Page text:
You’ve had a great season tending to your tomato plants! But with the summer winding down and chilly days coming soon, you may be wondering what to do with your tomato plants now.
Get a head start on spring by preserving the seeds from your tomatoes.
Tomato seeds might be available at the store year-round, but saving your own is satisfying and easy. Luckily, September is the perfect time to begin planning for next year!
How do I pick which seeds to preserve?
The general rule of thumb is to only take ‘open-pollenated’ seeds or heirlooms. Hybrid plants often produce sterile seeds. Or, they do not produce seed with the same desirable traits of the parent plant.
Harvest seeds from tomatoes that are healthy and embody the characteristics you’re interested in preserving. For example, you could pick seeds from the juiciest tomatoes, or the ones with the most interesting colors. It’s your choice, but make sure you pick from healthy plants. Unhealthy plants could carry illnesses.
If possible, save seeds from multiple plants.
Method 1: Air-dry
This method is pretty simple. Open the tomato and remove the seeds, squeeze them onto a paper towel, wait for the seeds to air dry and then store them in a jar, an envelope or even the same napkin. This method is quick and straightforward.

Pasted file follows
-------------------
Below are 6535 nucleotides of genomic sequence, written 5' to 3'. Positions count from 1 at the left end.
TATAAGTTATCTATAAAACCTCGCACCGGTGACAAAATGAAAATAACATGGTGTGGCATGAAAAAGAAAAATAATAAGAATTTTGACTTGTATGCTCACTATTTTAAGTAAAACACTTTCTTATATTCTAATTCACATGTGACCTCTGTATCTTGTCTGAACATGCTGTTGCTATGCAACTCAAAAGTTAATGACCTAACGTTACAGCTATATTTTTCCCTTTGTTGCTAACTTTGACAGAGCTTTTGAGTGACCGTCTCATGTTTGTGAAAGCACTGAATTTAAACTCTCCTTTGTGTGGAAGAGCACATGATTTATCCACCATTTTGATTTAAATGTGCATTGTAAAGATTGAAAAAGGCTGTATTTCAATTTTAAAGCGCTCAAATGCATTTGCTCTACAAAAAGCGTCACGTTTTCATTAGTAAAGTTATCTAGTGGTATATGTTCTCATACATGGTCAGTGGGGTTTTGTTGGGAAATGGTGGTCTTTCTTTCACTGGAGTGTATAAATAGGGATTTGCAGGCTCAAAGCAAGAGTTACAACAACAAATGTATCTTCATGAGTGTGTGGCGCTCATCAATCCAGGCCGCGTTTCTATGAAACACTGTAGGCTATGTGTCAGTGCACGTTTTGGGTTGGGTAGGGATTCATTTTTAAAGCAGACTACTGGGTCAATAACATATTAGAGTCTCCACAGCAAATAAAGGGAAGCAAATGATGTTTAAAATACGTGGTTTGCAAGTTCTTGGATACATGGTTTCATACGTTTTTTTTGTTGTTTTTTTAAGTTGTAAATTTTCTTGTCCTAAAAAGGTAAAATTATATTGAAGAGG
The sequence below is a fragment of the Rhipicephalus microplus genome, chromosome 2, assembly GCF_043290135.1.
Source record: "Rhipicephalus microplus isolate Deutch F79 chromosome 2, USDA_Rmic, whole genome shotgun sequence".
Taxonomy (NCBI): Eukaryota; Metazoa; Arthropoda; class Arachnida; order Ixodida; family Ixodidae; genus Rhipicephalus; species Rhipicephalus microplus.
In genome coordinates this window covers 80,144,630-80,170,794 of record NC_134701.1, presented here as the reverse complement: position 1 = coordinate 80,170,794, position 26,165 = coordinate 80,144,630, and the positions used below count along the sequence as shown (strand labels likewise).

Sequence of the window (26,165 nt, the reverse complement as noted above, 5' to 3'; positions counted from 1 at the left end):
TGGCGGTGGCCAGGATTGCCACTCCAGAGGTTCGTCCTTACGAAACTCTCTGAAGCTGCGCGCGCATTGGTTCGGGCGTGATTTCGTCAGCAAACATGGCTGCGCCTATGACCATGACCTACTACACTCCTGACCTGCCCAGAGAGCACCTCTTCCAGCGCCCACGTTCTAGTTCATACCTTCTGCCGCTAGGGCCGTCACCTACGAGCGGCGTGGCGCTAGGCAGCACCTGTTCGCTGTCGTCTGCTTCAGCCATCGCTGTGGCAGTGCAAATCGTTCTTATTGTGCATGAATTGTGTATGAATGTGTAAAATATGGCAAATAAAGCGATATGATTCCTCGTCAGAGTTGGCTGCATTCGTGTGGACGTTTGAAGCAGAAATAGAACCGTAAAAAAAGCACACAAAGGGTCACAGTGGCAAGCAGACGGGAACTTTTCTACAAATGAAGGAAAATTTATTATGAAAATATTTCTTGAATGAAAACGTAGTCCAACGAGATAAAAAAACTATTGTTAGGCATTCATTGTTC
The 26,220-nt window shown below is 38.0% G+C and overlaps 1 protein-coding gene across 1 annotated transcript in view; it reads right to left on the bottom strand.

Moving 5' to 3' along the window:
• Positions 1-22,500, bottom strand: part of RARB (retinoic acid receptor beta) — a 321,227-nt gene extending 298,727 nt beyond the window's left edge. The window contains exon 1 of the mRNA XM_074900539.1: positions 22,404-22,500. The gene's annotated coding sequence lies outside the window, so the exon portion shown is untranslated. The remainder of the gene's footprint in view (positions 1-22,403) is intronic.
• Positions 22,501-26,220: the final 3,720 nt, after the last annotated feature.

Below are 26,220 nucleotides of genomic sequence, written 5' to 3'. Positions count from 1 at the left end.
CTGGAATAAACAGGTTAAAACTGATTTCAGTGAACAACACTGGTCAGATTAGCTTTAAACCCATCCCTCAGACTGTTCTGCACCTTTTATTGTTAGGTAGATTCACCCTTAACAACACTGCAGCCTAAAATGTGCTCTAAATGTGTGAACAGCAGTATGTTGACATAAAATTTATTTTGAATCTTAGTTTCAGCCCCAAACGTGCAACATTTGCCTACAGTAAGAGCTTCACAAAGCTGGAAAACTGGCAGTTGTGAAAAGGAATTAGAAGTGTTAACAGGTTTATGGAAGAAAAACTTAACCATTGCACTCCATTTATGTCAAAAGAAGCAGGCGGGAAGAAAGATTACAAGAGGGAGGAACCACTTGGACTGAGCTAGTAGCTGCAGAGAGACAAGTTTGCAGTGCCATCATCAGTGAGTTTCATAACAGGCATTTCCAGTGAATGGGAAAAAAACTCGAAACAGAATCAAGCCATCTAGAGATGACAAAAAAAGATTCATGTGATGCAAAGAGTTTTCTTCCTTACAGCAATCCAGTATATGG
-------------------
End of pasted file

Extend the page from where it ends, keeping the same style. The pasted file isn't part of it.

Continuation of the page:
Method 2: Ferment
It’s not absolutely necessary to ferment your tomato seeds, but fermenting makes it easier to completely separate seeds from the gel that surrounds them. Fermenting also eliminates the bad seeds and reduces the possibility of seed-borne disease for next season.
1. Wash the tomatoes. Slice each in half across the middle (not the end with the stem). Squeeze the seeds and juice into a (labeled) glass or plastic container.
2. Set containers aside when half-full. Place containers in an area that is out of direct sunlight and out of the way, so the fruit flies and odor will not bother you.
3. Let the seeds sit for three to five days or until the surface of the container shows a whitish mold. This is a good thing! The seeds should be floating at this point. In warmer climates, you may need to add some water to keep the seeds afloat.
4. Gently scrape the mold off with a spoon. Do not remove the seeds.
5. Fill container with water and then stir it. The seeds you want will sink to the bottom.
6. Pour off the excess to remove floating seeds and pulp.
7. Repeat the process until the good seeds, at the bottom, are cleaned.
8. Pour the good seeds into a strainer, then rinse and drain them.
An airtight container works best for storage. When packaged correctly, tomato seeds remain usable for up to six years!
You can place the seeds in the refrigerator or freezer, but the seeds will last even when stored at room temperature. When you’re ready to use the seeds, if they’ve been chilling in a refrigerator or freezer, let them adjust to room temperature first to prevent excess condensation from creating any damage.
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